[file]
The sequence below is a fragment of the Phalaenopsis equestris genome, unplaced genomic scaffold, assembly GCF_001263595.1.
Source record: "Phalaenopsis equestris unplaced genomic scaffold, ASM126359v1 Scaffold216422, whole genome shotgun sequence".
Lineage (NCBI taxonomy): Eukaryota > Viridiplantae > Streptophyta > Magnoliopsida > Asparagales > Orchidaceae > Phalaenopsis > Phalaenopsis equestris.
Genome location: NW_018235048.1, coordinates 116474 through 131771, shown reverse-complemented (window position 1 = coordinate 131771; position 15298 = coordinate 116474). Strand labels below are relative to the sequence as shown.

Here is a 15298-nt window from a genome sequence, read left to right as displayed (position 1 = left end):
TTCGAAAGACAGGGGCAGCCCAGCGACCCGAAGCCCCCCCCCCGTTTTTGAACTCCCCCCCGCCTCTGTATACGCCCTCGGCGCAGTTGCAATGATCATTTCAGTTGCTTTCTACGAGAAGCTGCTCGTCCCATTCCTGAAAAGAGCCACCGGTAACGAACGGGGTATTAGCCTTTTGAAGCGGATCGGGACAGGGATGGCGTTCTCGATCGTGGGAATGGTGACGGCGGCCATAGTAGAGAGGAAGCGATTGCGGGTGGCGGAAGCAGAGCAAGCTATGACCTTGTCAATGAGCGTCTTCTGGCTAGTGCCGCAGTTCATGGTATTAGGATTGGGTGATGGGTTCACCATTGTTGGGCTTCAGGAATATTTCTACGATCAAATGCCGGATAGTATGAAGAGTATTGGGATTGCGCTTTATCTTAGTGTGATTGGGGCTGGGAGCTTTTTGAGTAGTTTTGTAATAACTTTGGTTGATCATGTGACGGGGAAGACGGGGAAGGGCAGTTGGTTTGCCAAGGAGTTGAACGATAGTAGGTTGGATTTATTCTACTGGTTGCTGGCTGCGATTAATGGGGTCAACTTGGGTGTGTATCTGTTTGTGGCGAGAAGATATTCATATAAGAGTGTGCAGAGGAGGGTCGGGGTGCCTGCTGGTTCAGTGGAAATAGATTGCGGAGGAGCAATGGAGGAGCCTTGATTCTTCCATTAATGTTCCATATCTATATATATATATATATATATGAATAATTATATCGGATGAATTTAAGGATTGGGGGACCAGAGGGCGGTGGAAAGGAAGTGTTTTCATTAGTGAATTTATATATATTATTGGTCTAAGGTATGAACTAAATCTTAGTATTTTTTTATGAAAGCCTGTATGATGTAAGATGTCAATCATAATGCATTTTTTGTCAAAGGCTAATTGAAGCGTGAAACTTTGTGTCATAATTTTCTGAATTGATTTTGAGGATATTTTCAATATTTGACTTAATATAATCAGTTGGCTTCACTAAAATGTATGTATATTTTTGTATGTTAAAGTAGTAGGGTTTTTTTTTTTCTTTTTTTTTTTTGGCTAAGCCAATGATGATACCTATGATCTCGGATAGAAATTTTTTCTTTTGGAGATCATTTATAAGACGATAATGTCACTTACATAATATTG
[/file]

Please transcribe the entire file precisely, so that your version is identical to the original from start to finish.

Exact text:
The sequence below is a fragment of the Phalaenopsis equestris genome, unplaced genomic scaffold, assembly GCF_001263595.1.
Source record: "Phalaenopsis equestris unplaced genomic scaffold, ASM126359v1 Scaffold216422, whole genome shotgun sequence".
Lineage (NCBI taxonomy): Eukaryota > Viridiplantae > Streptophyta > Magnoliopsida > Asparagales > Orchidaceae > Phalaenopsis > Phalaenopsis equestris.
Genome location: NW_018235048.1, coordinates 116474 through 131771, shown reverse-complemented (window position 1 = coordinate 131771; position 15298 = coordinate 116474). Strand labels below are relative to the sequence as shown.

Here is a 15298-nt window from a genome sequence, read left to right as displayed (position 1 = left end):
TTCGAAAGACAGGGGCAGCCCAGCGACCCGAAGCCCCCCCCCCGTTTTTGAACTCCCCCCCGCCTCTGTATACGCCCTCGGCGCAGTTGCAATGATCATTTCAGTTGCTTTCTACGAGAAGCTGCTCGTCCCATTCCTGAAAAGAGCCACCGGTAACGAACGGGGTATTAGCCTTTTGAAGCGGATCGGGACAGGGATGGCGTTCTCGATCGTGGGAATGGTGACGGCGGCCATAGTAGAGAGGAAGCGATTGCGGGTGGCGGAAGCAGAGCAAGCTATGACCTTGTCAATGAGCGTCTTCTGGCTAGTGCCGCAGTTCATGGTATTAGGATTGGGTGATGGGTTCACCATTGTTGGGCTTCAGGAATATTTCTACGATCAAATGCCGGATAGTATGAAGAGTATTGGGATTGCGCTTTATCTTAGTGTGATTGGGGCTGGGAGCTTTTTGAGTAGTTTTGTAATAACTTTGGTTGATCATGTGACGGGGAAGACGGGGAAGGGCAGTTGGTTTGCCAAGGAGTTGAACGATAGTAGGTTGGATTTATTCTACTGGTTGCTGGCTGCGATTAATGGGGTCAACTTGGGTGTGTATCTGTTTGTGGCGAGAAGATATTCATATAAGAGTGTGCAGAGGAGGGTCGGGGTGCCTGCTGGTTCAGTGGAAATAGATTGCGGAGGAGCAATGGAGGAGCCTTGATTCTTCCATTAATGTTCCATATCTATATATATATATATATATATGAATAATTATATCGGATGAATTTAAGGATTGGGGGACCAGAGGGCGGTGGAAAGGAAGTGTTTTCATTAGTGAATTTATATATATTATTGGTCTAAGGTATGAACTAAATCTTAGTATTTTTTTATGAAAGCCTGTATGATGTAAGATGTCAATCATAATGCATTTTTTGTCAAAGGCTAATTGAAGCGTGAAACTTTGTGTCATAATTTTCTGAATTGATTTTGAGGATATTTTCAATATTTGACTTAATATAATCAGTTGGCTTCACTAAAATGTATGTATATTTTTGTATGTTAAAGTAGTAGGGTTTTTTTTTTTCTTTTTTTTTTTTGGCTAAGCCAATGATGATACCTATGATCTCGGATAGAAATTTTTTCTTTTGGAGATCATTTATAAGACGATAATGTCACTTACATAATATTG